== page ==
Featured image courtesy of Cornforth Images licensed via Creative Commons.

Susan Silver


Susan is a copywriter who crafts content strategies that rank. She is also the community manager for Gygax Magazine. She shares information on business, social media, and writing.

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I struggle with #3 trying to get my product review blog off and running.  I don't have enough content so I can't get the reviews.  I don't have anything to review so I don't have content.  It's a never-ending circle.


This article enlightens me. I am a small blogger and I always thought the world is just too big for me, but yet I never realized I have the things I need right under my nose all this time. I get to learn everything I want and I can share anything what’s on my mind.


Hi Susan, great post and very true points you make. I love #7. Once you have more eyes on your blog it's embarrasing to make a mistake :) And boy I've made some myself. Thank goodness I found a great online spell checker. #10 is true, it takes time to answer comments and emails and they get bigger as your blog does. Glad to see you posting again Susan.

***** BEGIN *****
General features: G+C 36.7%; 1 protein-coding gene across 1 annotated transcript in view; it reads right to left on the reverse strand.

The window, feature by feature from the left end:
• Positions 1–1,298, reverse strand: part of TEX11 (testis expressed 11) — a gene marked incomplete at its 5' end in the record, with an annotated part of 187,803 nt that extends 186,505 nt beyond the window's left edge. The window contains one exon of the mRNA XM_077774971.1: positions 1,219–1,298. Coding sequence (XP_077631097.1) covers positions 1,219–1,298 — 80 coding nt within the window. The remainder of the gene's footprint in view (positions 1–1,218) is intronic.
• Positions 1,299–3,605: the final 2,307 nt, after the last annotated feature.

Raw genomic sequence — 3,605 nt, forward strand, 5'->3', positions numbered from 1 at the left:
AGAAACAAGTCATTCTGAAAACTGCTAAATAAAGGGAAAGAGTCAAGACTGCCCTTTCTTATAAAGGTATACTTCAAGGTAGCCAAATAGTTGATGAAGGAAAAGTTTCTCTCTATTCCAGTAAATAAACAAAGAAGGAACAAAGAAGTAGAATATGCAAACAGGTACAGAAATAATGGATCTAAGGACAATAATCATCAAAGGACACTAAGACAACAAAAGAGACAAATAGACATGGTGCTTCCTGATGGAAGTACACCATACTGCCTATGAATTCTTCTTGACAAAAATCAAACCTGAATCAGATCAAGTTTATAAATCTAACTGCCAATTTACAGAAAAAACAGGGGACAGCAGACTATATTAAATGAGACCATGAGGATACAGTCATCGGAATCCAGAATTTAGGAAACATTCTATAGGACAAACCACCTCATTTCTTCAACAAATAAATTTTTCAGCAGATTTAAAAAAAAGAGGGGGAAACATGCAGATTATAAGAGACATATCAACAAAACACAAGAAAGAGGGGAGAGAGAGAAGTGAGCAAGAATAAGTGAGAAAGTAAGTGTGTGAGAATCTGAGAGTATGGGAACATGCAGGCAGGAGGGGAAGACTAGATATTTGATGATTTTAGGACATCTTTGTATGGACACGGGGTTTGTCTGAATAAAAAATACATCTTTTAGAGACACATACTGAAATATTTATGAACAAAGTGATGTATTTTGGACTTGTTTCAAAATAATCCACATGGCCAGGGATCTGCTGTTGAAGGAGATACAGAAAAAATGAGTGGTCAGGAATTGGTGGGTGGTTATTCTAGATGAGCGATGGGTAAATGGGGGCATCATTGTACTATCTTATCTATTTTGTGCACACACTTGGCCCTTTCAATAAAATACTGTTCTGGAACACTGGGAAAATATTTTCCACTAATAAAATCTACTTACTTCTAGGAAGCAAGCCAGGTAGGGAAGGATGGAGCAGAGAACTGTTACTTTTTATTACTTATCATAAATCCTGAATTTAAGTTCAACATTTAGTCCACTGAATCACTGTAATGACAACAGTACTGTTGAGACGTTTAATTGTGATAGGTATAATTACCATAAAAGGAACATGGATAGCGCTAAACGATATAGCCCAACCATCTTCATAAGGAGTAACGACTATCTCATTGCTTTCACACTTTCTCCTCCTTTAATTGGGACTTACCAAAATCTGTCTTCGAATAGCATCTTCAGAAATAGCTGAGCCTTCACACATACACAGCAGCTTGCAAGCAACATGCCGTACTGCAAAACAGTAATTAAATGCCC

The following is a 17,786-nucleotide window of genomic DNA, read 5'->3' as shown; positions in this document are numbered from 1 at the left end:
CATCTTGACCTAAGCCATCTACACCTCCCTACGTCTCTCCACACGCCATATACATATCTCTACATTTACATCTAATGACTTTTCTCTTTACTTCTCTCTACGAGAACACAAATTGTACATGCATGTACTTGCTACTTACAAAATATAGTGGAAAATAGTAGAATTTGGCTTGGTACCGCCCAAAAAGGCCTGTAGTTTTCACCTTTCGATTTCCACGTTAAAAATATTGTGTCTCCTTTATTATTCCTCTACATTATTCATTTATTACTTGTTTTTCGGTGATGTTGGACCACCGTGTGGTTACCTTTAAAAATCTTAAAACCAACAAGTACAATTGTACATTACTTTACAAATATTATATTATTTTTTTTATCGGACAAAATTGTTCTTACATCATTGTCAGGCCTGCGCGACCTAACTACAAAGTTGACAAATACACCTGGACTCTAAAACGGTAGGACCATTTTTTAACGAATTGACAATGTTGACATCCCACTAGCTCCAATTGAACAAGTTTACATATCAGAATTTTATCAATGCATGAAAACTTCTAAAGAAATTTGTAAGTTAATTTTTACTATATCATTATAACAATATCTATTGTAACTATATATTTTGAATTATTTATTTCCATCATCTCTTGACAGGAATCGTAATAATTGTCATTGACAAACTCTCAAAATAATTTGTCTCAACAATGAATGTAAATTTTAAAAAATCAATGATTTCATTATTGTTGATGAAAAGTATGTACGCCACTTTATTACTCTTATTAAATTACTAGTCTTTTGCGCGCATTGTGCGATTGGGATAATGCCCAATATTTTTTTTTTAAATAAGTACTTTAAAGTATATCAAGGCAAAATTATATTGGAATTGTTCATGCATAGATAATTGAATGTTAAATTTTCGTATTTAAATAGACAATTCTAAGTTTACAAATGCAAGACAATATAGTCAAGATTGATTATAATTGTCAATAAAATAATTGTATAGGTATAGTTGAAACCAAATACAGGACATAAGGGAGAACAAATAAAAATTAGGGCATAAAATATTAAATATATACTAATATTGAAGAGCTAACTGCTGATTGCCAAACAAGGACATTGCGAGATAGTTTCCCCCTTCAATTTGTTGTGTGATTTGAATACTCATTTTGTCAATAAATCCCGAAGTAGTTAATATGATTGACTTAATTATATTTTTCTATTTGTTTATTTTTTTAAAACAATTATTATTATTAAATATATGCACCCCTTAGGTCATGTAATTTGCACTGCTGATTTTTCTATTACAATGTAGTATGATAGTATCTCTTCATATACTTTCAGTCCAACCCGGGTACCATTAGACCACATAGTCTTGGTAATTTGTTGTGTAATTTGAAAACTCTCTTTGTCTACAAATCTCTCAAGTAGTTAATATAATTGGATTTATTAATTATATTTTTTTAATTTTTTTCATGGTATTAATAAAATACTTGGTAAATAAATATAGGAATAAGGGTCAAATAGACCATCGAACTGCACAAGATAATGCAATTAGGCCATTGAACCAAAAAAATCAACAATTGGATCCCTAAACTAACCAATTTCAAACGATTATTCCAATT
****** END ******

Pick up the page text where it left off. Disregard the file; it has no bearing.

I'm a sucker for a Pooh reference...great post Susan :)


Great post, Susan!!!! I would add that while it is true that gaps between posts may keep readers hungry for more, it's important to be consistent as all get out with your schedule (i.e., if you say you're going to post weekly, DO IT). And I wholeheartedly agree with the "small bloggers notice things bigger bloggers miss." One of my most successful posts was about a convenience store bathroom of all things. I just wrote to point out my observation that the staff clearly felt an investment in providing a good customer service experience. The post got picked up by the chain and reprinted in their corporate newsletter, and I made a good friend out of one of the staff people at the store!! Here's the post: http://biggreenpen.com/2009/12/28/please-do-not-disturb-the-accessories/ Great job Susan!